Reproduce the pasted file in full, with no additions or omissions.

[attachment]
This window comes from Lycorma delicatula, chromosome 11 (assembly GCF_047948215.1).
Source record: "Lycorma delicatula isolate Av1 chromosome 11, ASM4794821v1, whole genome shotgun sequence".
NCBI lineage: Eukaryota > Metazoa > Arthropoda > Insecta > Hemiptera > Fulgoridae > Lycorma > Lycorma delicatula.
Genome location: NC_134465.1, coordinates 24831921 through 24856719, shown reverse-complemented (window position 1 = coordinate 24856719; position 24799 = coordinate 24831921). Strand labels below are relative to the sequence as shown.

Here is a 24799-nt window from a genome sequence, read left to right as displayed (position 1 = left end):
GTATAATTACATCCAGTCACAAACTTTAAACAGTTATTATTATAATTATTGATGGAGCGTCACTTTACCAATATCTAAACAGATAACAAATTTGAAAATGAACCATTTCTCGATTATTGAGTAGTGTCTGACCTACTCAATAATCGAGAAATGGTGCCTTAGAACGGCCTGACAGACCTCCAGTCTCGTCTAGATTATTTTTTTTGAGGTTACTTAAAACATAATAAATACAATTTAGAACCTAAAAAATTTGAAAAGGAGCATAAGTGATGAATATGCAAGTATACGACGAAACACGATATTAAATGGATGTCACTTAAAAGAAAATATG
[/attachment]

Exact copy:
This window comes from Lycorma delicatula, chromosome 11 (assembly GCF_047948215.1).
Source record: "Lycorma delicatula isolate Av1 chromosome 11, ASM4794821v1, whole genome shotgun sequence".
NCBI lineage: Eukaryota > Metazoa > Arthropoda > Insecta > Hemiptera > Fulgoridae > Lycorma > Lycorma delicatula.
Genome location: NC_134465.1, coordinates 24831921 through 24856719, shown reverse-complemented (window position 1 = coordinate 24856719; position 24799 = coordinate 24831921). Strand labels below are relative to the sequence as shown.

Here is a 24799-nt window from a genome sequence, read left to right as displayed (position 1 = left end):
GTATAATTACATCCAGTCACAAACTTTAAACAGTTATTATTATAATTATTGATGGAGCGTCACTTTACCAATATCTAAACAGATAACAAATTTGAAAATGAACCATTTCTCGATTATTGAGTAGTGTCTGACCTACTCAATAATCGAGAAATGGTGCCTTAGAACGGCCTGACAGACCTCCAGTCTCGTCTAGATTATTTTTTTTGAGGTTACTTAAAACATAATAAATACAATTTAGAACCTAAAAAATTTGAAAAGGAGCATAAGTGATGAATATGCAAGTATACGACGAAACACGATATTAAATGGATGTCACTTAAAAGAAAATATG